Homestead Project! Burning…

Here in the mid-west springtime is synonymous with green fields and red-budded trees. Everything is growing and everything is soaked but as the rains start to taper off and a bit of dry weather moves in smoke can be seen for miles while fields and forested patches are left to burn.

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Maybe not your typical family photo…..

That’s right, we are coming in on another fire-season here in Indiana. Spring is in swing but May is almost here, which means the April showers are about to give way to lots and lots of sunshine. Blackened strips of land can be seen all around as farmers and landowners take advantage of the longer days and stronger sun, setting fields and sometimes wooded areas ablaze. This practice is known as controlled burning.

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The plains of the Aesir are born from the ashes of Hel….

Growing up on a farm means this practice of controlled burning becomes a part of the yearly chore list. In fact I recall doing it almost every year growing up and enjoying it immensely. However it can be a bit confusing to those who aren’t used to it. Why would anyone purposefully light fires that sometimes burn tens or even hundreds of acres? The answer is actually pretty straightforward: occasional burning of any environment is extremely beneficial to the its health.

Maker:0x4c,Date:2017-12-21,Ver:4,Lens:Kan03,Act:Lar01,E-Y
Notice the dead, matted grass…the green is patchy and clumpy.

Despite how boring and monotonous the fields of the flyover states may seem they are actually  supportive of complex ecosystems within themselves. In nature and well-managed pasture, grazing creatures roam about at a steady pace, keeping the grass to a near-perfect height whilst fertilizing next season’s growth. Occasional wildfires complete the cycle by incinerating the dead leftovers and letting young shoots grow while the ashes of the dead grasses provide perfect fertilizer for the new growths.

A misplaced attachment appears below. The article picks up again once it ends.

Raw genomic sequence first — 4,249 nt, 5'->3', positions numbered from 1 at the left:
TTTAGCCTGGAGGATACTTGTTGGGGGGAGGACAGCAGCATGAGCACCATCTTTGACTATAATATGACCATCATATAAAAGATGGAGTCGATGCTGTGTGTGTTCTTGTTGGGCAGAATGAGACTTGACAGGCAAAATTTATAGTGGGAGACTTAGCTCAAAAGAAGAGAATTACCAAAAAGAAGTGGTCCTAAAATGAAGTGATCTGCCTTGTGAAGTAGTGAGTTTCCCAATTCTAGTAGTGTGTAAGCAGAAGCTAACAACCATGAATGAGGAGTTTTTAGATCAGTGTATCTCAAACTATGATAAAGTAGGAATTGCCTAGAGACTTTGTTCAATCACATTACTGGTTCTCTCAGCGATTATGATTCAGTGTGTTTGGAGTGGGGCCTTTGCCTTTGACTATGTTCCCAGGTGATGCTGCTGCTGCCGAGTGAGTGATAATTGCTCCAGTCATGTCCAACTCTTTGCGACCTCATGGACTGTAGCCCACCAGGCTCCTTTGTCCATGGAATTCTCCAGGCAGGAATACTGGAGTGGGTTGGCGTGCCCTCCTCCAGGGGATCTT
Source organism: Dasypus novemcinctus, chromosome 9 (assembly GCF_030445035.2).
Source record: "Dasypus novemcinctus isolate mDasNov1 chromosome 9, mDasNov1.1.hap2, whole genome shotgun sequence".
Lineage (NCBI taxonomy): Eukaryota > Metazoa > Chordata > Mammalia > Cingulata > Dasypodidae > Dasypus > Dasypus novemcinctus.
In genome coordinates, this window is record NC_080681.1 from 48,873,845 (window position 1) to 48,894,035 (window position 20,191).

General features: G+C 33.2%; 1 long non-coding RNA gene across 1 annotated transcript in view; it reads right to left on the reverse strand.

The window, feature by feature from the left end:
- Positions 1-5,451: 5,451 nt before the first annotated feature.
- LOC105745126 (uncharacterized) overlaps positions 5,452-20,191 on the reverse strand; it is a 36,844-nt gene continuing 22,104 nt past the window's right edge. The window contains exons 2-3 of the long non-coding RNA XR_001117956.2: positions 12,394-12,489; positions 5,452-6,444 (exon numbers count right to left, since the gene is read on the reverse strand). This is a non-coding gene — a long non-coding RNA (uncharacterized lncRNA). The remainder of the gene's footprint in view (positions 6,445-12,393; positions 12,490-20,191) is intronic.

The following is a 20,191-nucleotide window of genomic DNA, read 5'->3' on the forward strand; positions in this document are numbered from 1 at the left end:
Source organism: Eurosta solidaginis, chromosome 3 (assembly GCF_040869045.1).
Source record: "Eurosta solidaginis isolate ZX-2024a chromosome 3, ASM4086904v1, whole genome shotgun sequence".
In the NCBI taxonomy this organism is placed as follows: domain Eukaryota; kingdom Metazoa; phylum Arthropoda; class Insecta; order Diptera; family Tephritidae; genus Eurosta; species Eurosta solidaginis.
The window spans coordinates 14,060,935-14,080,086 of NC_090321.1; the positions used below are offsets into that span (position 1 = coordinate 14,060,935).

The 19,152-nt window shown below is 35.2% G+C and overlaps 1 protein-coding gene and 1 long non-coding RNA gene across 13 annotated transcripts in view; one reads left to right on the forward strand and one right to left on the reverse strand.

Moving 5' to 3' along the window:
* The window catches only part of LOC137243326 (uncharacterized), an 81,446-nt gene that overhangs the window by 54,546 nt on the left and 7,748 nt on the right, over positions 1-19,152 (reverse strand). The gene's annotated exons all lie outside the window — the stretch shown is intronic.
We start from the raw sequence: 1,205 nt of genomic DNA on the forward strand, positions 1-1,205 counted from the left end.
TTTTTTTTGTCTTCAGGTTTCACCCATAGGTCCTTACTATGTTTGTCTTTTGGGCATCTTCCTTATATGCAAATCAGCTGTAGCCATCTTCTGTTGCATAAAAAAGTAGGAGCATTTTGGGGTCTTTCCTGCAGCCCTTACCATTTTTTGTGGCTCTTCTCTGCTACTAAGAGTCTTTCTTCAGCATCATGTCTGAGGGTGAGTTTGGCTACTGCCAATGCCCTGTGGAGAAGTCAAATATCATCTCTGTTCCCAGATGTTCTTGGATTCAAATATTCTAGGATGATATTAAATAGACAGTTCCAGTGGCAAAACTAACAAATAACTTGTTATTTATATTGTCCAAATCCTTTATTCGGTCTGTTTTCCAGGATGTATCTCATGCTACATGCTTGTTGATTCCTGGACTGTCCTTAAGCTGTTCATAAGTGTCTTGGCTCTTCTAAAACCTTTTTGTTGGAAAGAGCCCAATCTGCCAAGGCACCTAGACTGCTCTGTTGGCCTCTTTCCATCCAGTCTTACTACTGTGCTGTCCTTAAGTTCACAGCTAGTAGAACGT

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The ‘Heart-Tree’ masked in smoke….

When man moves into any environment this natural process is interrupted. Grazing creatures are driven off or wiped out and wildfires become unhealthily uncommon as we seek to avoid them for our own safety. With nothing to check the growth of grasses a new cycle begins. One season’s growth dies out and falls, blocking sunlight for the next year. Over time future growth is steadily strangled by its predecessors until the field is only clumps of clustered grass and weeds instead of healthy blankets of green. The lack of nutritious baby shoots of grass can lead rabbits and other small mammals to seek out healthier pasture, which in turn leads to fewer predators and eventually a severe lack of ground-dwelling creatures. In time what was once a healthy and thriving ecosystem is unrecognizable for what it once was.

As humans, we need places to live. We need food for the many members of our species and we need land to grow the food. While we cannot avoid the interruption of nature entirely, we can seek to duplicate and integrate with it to help avoid collateral damage as much as possible. For many farmers and landowners, controlled burns and well-managed grazing by livestock are the best options to replicate this natural cycle while also fulfilling a necessary role for mankind.

Lighting these massive fires might seem irresponsible at first, chaotic at second. But as they say the third time is the charm, and now you don’t have to wonder why the billowing clouds of smoke might be rising over a mid-western sky.

You’ll just know.

-J&D.

 

 

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